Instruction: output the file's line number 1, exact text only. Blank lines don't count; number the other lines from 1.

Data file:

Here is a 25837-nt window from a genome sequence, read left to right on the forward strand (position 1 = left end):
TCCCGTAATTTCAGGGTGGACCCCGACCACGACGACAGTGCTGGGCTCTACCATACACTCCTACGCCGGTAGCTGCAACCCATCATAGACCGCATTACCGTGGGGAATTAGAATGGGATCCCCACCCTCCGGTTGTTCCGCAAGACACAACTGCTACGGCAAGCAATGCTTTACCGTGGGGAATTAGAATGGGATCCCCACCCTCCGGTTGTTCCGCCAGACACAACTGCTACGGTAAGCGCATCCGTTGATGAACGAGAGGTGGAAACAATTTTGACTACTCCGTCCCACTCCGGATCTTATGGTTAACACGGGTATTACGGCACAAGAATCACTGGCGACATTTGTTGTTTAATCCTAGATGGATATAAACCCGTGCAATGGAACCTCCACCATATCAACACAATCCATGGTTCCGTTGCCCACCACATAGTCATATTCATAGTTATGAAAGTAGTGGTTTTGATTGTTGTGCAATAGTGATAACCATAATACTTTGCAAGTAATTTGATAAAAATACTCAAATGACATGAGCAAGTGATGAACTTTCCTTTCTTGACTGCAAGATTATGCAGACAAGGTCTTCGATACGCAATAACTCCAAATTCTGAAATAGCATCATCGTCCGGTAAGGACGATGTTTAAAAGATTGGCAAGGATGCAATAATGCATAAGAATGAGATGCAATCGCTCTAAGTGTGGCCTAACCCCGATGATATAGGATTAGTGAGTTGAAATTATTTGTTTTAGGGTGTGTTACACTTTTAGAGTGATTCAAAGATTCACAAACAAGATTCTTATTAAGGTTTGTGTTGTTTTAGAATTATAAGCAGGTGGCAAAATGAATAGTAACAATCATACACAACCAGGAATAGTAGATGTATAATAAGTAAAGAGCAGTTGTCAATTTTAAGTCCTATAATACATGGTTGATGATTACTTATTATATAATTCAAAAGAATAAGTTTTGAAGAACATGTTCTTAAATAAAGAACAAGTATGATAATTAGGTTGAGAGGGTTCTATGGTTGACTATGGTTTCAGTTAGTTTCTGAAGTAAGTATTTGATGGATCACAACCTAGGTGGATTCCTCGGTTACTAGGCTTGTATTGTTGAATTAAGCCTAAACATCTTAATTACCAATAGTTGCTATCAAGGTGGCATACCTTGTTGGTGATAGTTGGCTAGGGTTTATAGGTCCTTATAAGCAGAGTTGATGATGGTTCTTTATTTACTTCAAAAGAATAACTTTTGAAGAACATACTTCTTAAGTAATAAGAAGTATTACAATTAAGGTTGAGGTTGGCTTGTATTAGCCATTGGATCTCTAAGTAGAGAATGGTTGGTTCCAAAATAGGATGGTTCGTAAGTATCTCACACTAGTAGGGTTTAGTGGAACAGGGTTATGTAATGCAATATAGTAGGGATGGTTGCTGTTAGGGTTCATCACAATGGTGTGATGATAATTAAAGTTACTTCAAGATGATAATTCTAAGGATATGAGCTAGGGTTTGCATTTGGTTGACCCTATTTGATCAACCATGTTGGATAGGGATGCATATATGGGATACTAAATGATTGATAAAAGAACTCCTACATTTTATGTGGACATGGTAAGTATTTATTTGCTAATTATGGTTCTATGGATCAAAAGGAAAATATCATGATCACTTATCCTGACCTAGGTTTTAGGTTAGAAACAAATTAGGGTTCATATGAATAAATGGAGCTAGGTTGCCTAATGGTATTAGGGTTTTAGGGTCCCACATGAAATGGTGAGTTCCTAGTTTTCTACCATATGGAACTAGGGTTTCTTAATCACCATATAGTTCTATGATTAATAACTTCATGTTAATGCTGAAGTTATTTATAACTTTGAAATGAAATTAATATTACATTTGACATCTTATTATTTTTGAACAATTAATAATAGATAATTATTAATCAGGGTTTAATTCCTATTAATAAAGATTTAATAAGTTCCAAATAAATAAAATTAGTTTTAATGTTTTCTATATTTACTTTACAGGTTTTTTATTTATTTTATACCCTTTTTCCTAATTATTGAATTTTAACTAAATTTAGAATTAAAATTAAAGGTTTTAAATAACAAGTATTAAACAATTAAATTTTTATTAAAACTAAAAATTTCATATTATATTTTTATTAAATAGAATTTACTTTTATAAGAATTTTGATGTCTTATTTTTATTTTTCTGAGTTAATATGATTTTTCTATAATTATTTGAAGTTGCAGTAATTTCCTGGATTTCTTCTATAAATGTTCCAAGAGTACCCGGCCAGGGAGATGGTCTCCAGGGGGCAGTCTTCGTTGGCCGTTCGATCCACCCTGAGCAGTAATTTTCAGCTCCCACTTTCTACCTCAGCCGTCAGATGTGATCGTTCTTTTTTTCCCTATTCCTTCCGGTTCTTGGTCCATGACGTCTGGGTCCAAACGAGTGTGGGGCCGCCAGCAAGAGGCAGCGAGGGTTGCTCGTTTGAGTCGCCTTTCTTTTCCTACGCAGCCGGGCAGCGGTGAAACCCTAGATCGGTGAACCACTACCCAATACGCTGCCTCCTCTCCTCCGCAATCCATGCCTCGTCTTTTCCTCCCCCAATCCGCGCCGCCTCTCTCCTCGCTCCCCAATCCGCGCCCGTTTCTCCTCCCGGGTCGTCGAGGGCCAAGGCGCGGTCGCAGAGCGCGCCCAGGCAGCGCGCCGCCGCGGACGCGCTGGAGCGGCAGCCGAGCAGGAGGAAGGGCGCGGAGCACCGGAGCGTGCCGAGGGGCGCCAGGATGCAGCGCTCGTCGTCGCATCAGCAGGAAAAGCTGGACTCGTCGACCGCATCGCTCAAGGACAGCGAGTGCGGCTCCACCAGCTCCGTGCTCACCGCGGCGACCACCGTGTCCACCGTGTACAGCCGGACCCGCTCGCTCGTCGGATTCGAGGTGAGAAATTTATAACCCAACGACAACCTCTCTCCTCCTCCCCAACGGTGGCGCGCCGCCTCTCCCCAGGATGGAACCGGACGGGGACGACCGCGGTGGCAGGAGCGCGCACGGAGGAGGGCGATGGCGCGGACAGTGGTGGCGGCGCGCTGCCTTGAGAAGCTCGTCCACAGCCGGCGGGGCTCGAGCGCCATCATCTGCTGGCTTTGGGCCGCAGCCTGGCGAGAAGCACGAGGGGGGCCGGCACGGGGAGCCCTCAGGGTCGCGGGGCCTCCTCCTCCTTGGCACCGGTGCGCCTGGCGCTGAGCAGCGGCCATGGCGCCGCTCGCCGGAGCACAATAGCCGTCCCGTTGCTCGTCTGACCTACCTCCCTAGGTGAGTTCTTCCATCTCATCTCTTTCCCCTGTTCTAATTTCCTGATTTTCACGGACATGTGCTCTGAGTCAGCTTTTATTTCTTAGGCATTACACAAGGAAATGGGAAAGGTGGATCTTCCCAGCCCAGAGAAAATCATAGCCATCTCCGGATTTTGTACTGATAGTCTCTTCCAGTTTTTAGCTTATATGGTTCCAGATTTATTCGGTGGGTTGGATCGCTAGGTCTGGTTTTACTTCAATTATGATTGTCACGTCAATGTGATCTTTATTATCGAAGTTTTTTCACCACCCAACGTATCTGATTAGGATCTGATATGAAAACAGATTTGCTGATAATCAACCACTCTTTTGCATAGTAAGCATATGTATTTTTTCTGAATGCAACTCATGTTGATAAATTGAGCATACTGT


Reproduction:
Here is a 25837-nt window from a genome sequence, read left to right on the forward strand (position 1 = left end):